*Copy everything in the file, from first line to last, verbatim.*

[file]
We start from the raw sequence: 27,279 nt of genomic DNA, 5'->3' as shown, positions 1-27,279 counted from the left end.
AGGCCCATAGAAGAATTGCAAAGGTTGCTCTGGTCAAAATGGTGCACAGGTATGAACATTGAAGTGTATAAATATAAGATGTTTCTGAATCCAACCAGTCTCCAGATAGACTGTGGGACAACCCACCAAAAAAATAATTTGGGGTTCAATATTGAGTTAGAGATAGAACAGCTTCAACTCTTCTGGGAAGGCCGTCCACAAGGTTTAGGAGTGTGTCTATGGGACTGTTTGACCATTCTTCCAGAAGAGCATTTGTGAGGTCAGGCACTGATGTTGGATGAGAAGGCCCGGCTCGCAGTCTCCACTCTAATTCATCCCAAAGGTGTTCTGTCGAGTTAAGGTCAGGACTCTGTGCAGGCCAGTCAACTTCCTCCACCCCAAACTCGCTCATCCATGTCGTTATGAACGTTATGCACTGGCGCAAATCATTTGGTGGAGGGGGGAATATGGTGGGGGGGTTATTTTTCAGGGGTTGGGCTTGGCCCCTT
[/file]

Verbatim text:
We start from the raw sequence: 27,279 nt of genomic DNA, 5'->3' as shown, positions 1-27,279 counted from the left end.
AGGCCCATAGAAGAATTGCAAAGGTTGCTCTGGTCAAAATGGTGCACAGGTATGAACATTGAAGTGTATAAATATAAGATGTTTCTGAATCCAACCAGTCTCCAGATAGACTGTGGGACAACCCACCAAAAAAATAATTTGGGGTTCAATATTGAGTTAGAGATAGAACAGCTTCAACTCTTCTGGGAAGGCCGTCCACAAGGTTTAGGAGTGTGTCTATGGGACTGTTTGACCATTCTTCCAGAAGAGCATTTGTGAGGTCAGGCACTGATGTTGGATGAGAAGGCCCGGCTCGCAGTCTCCACTCTAATTCATCCCAAAGGTGTTCTGTCGAGTTAAGGTCAGGACTCTGTGCAGGCCAGTCAACTTCCTCCACCCCAAACTCGCTCATCCATGTCGTTATGAACGTTATGCACTGGCGCAAATCATTTGGTGGAGGGGGGAATATGGTGGGGGGGTTATTTTTCAGGGGTTGGGCTTGGCCCCTT